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Creating NURBS In Cinema 4D

By Ko Maruyama
If it's not straight lined geometry you're after, and you haven't tried playing with NURBS object, this might be of some help to you to create some interesting and organic looking backgrounds for your animations, web design, or fun.

Whether you're new to 3D, or have been playing with it for a while, you may have stayed away from objects not located in the Primitives toolbar.

NURBS are Non-Uniform Rational Bsplines. They produce interesting geometric progressions that, when introduced to edges of objects in 3D space, produce some interesting shapes. The most popular NURB is a HyperNURB which is most frequently used to smooth edges on low-poly models.

The same object.
Left as Polygons only.
Right: Polygon object in a HyperNURB.

The cousins of the HyperNURB are equally interesting. ExtrusionNURBs are fairly safe, adding depth to a spline object. LatheNURBs are also fairly innocuous, They rotate a spline around an axis creating an object in its path. If you've ever used a lathing tool, you know exactly what the procedure produces.

A flower shape
At the top: extruded
At the bottom: lathed

LoftNURBs and SweepNURBs are the more creatively interesting relatives in this bunch.

For organic looking objects, I'll create 2 separate NURB objects. The first employs the Loft NURB. Lofting applies connections between a series of splines. The splines can be similar, or dissimilar. The splines can contain the same number, or an unequal number of points.

First I'll take the same flower shape and duplicate it once.

Now all that is left is to create the Loft NURB parent. In the pulldown menu:
You can also select this from the GUI icon bar. In the default bar, it's located under the HyperNURB icon (the one that looks like a pinched orange box with white anchor dots at the corners).

The LoftNURB looks a bit like a wedge.

Making the two flower splines "children" of the Loft NURB is as easy as dragging the icon for Flower1 and Flower2 on top of the icon for the Loft NURB. The forumula in the Loft Object automatically creates a new object from the two splines.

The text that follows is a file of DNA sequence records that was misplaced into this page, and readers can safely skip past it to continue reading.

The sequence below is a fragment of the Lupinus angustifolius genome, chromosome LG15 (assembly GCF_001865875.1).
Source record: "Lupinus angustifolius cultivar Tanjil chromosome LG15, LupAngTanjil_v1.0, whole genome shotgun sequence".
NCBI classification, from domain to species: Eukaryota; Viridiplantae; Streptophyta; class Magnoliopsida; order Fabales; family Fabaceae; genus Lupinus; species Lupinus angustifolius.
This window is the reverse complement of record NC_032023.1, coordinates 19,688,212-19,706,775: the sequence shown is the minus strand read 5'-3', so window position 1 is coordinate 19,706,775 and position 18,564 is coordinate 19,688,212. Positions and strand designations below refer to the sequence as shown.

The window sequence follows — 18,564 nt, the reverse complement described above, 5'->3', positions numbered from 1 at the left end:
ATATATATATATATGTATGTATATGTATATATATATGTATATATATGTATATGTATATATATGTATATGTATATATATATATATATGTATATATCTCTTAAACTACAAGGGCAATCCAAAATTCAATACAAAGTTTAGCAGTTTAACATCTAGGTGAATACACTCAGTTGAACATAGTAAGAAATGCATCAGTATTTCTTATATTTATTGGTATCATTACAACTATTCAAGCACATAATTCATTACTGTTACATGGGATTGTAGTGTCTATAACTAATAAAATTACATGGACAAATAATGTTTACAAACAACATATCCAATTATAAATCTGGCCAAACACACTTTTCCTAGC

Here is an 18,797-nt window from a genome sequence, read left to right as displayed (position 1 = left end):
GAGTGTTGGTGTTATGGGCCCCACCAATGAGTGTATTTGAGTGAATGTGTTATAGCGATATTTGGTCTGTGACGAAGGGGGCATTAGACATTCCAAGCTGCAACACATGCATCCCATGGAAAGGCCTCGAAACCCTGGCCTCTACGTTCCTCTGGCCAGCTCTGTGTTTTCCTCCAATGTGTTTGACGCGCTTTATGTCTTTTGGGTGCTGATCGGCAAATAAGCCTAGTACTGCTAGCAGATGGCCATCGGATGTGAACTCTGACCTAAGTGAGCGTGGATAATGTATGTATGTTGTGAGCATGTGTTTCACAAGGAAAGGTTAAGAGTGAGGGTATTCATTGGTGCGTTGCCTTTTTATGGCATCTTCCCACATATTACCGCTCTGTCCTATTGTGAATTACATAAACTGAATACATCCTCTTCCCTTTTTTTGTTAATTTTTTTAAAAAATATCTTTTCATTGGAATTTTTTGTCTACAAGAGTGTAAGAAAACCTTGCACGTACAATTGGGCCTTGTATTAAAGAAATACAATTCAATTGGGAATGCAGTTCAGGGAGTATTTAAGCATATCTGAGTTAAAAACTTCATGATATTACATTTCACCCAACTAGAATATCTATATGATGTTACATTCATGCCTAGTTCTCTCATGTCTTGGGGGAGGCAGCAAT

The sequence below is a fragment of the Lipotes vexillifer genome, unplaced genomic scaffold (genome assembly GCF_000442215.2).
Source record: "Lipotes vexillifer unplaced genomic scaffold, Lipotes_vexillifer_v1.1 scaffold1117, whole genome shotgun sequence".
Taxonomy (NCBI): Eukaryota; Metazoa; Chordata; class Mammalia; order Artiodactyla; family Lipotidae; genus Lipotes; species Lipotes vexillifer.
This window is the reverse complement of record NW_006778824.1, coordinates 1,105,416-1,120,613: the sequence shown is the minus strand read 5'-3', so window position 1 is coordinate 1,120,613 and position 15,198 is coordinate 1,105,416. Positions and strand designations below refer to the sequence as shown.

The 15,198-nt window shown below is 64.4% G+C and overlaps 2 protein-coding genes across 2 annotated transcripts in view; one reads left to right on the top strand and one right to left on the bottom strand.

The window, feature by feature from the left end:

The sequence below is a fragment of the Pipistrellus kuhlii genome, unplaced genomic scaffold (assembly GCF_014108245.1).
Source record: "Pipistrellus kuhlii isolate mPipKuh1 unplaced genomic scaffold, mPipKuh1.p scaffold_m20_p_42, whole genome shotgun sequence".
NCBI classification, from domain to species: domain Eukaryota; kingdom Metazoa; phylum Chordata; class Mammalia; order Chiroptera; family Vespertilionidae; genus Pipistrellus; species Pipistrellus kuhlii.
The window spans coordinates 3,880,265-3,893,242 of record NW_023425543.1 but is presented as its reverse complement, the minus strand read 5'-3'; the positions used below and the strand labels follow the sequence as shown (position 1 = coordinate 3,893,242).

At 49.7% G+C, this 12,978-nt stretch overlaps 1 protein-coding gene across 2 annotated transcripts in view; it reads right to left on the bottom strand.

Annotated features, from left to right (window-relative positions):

Right now, it looks not much different from an Extrusion. However, there are a few things we can do right now to change that. The first thing we'll do is rotate the second, or farther spline 60 degrees on the Z-axis. Then, we'll duplicate that spline. In Cinema4D, all you have to do is hold down the Control key while dragging the icon in the Object Manager for the object you want to copy. A little "+" mark will appear once you begin to drag the object around in the manager. Be sure to keep the spline within the Loft NURB parent group, just below the second spline.

Now we'll resize our new flower to 200% of its original size. If you're working in scale relationships in C4D, you only need to change the size from "1" to "2".

After Resizing is complete, move it forward to meet the first (front) spline. This step seems to cover the entire object.

We have to create one more duplicate. Holding down the Control key, click and drag on the last (large) flower spline. This time, we'll scale it back down, and push it back in space.

All that's left to do is drop it into a HyperNURB to smooth it out, and add one of our textures from "No, Really. It's just a Cube".

You can edit these splines' shapes, create your own splines, use text splines, or even import splines from Adobe Illustrator. You can make amazingly complex images with this one tool.

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Related Keywords:Cinema4D, Nurbs, Animation, Modeling, 3D

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